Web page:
The 3 Most Important Questions Every Prospective Grad Student Must Face
It's time. You've done all your research into schools, completed your undergraduate education, lined up your recommendation letters, and taken all of the required tests. Now's the time: you're going to apply to graduate school. You've weighed the pros and cons, and thought about the workload you'll need to put in to be successful in this academic endeavor. You've decided to make it happen for yourself, and you put yourself into a position to get accepted.
But the biggest question that will define your graduate experience still looms: where will you choose to go? Ideally, you'll wind up in a place where you'll get the education you're seeking, where you'll work on projects you're excited to work on, and where you'll enjoy spending multiple years of your life during some of your most important years (from an academic perspective). If you can successfully answer just three questions, you'll set yourself up for making the best possible decision.
Graduate school isn't the right decision for everyone, but it might be the right decision for you. You might be going because of the career opportunities a degree will open up; you might be going because it's a necessary stepping-stone to your ultimate goal; you might be going because it will fulfill a dream that you have; you might even be going because it seems like the logical continuation of what you did as an undergrad, and you don't know what else to do next.
Everyone has their own reasons, but the people who tend to make it all the way through have one of the following two motives.
- Either you love studying what you intend to research, and want to keep on doing it as long as someone will pay you to do it,
- or there's something that you simply must learn, where you simply won't be fulfilled in life if you don't know it.
If one of those reasons describes that feeling deep down in your gut, there's no denying that grad school might be exactly what you need in life.
Once you decide to apply, there's some excellent advice that generically extends to any applicant, although your particular mileage will vary. Make sure your financial situation won't collapse: defer your student loans (and make sure your interest doesn't accrue if they're subsidized loans), and ensure you have the time to put into the work, including homework. (50+ hours/week are standard in physics/astronomy; your program may vary.)
I'd recommend that you apply to 6-to-8 grad schools, where at least 2 are safety schools (that you're pretty certain you'll get accepted into), 2 are target schools (where your mentors and recommenders think you have a good, but not certain, chance of getting accepted into), and 2 are reach schools (where if you got in, you'd be overjoyed, but you might not expect it). No matter how it shakes out, if you follow this advice, you'll still have options.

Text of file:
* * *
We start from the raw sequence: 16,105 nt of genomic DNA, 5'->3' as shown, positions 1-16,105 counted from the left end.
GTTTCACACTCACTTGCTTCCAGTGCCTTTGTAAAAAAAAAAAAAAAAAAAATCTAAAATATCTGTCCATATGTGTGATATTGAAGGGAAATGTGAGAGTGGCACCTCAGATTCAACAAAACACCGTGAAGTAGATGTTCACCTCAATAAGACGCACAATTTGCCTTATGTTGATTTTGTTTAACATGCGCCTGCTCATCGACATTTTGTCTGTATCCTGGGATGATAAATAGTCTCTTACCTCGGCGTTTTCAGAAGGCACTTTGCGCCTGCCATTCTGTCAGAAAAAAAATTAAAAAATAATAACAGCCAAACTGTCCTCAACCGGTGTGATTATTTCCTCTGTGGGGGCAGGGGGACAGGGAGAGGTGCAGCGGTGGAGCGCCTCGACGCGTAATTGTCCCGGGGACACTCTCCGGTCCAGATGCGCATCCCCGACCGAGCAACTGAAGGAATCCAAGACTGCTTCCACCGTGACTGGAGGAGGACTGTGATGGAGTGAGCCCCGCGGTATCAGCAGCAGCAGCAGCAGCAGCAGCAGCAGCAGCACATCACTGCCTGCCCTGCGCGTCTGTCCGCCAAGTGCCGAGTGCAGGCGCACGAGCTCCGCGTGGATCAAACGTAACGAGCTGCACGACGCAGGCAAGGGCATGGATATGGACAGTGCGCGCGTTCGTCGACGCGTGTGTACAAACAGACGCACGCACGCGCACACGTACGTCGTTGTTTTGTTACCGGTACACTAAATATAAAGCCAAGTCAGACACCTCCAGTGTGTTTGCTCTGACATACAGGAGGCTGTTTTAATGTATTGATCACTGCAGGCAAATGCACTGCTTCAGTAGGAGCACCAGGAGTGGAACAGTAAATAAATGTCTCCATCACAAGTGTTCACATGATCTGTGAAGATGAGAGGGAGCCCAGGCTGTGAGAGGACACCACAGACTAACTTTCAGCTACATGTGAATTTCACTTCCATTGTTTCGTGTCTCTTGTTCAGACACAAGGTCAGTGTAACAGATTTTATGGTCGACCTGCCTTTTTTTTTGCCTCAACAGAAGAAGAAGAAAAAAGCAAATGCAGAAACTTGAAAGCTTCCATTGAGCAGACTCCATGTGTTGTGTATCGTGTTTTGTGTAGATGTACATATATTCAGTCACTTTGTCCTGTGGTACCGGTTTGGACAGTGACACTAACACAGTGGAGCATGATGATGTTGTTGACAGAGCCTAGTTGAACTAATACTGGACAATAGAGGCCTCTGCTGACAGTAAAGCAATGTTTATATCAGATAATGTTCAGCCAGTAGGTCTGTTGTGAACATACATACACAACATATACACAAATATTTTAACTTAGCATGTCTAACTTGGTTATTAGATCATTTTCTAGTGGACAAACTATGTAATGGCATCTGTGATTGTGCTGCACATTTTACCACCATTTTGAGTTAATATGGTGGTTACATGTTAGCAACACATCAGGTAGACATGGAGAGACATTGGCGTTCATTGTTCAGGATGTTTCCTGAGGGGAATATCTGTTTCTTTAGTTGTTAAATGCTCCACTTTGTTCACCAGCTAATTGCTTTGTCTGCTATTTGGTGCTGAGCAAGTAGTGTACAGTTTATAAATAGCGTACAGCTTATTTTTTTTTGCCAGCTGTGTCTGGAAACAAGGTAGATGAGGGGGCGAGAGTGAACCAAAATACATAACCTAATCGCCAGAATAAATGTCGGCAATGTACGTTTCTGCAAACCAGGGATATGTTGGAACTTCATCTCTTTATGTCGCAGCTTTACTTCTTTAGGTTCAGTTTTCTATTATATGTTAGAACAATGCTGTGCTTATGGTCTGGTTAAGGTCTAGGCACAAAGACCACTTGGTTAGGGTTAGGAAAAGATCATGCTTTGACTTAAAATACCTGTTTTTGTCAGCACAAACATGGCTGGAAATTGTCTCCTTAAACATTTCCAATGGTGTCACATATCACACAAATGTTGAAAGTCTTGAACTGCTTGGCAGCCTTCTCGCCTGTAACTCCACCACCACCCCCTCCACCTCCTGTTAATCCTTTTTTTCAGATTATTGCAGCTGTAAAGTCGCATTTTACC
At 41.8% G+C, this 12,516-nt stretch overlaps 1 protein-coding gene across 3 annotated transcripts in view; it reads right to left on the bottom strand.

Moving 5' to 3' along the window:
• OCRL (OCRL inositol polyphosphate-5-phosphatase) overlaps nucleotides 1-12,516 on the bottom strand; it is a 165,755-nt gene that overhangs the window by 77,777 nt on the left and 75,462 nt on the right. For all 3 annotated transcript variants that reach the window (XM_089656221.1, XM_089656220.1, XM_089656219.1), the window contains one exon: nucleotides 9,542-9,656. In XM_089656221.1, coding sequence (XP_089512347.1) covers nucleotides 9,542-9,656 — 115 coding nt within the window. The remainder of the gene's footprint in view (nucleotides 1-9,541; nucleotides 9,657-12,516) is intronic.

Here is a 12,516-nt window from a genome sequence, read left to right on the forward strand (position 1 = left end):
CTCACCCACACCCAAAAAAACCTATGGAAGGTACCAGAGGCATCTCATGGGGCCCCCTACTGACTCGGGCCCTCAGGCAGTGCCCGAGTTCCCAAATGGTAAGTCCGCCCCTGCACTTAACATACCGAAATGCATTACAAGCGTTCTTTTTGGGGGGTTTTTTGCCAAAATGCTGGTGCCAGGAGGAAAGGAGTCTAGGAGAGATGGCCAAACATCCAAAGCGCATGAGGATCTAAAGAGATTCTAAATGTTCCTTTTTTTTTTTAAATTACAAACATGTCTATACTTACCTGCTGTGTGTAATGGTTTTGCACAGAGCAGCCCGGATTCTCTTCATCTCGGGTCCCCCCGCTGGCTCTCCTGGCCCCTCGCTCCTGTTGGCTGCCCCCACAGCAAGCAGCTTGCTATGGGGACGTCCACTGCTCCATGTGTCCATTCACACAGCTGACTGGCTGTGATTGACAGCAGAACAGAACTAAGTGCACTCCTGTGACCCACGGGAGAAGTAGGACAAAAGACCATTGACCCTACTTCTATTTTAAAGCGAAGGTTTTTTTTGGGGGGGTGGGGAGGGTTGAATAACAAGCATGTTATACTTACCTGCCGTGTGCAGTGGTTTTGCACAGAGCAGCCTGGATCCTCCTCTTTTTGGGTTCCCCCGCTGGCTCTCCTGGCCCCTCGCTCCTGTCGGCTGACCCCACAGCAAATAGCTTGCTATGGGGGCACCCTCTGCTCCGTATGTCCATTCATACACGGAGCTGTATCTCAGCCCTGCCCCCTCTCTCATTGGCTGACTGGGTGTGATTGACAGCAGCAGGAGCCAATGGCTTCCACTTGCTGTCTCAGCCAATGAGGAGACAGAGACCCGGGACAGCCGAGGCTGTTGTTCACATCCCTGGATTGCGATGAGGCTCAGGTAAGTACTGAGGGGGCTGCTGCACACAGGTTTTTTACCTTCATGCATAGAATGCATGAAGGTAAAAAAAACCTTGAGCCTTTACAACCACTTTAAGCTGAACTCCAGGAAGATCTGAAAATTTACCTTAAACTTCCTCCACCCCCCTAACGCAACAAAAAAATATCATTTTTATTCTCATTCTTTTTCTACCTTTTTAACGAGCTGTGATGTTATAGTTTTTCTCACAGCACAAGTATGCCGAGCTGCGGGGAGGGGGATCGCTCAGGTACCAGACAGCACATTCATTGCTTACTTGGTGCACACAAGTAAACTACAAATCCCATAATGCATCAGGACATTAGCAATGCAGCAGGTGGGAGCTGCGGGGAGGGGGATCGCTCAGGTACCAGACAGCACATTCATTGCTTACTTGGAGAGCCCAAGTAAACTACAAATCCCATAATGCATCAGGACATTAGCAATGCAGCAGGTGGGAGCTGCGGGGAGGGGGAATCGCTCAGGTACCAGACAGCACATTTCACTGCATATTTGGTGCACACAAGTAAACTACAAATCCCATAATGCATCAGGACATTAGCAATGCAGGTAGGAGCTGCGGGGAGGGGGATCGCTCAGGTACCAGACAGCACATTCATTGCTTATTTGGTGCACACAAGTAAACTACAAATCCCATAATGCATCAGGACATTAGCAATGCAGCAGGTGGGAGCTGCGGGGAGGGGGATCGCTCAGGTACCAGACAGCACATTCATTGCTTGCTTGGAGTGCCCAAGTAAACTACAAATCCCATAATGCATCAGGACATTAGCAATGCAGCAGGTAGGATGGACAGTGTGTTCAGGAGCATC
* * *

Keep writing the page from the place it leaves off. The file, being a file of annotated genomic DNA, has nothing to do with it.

Once you know where you've been accepted to, you'll have the ultimate decision to make: which school to attend. This is the moment you need to begin asking yourself these 3 key questions.
1.) Does this department have the overall strength to give me the educational foundation I need? In practically every graduate program, there are a series of core courses that every student takes, a series of elective courses that you'll begin to take as you become more specialized, and research you must perform as part of your degree program.
The courses you take will lay the foundation for your future research, and the formal and informal conversations and inquiries you have and conduct with everyone in your department — peers, postdoctoral researchers and professors — will be instrumental in giving you the breadth and depth you need to succeed in your future endeavors. That's why it's vital to choose a program whose overall strength and intellectual diversity are well-suited to your educational goals.
Here are some things you may want to examine:
What do the syllabus and curriculum for the core courses look like? Are they sufficiently challenging that they'll teach you what you need to learn?
- Which textbooks do the various courses use? If they're not more advanced than the ones you took as an undergrad, you're not going to be sufficiently challenged.
- When you speak with the professors/researchers in the fields you're most interested in, can you see yourself approaching them and having lengthy, enjoyable conversations with them about their research and the subject matter in general?
While your advisor may be the most important person to your graduate education, the overall strength of the department is something important that you must not underestimate. If you feel you wouldn't be adequately challenged, or that your education would have substantial gaps at a particular school, that's probably not the right fit for you.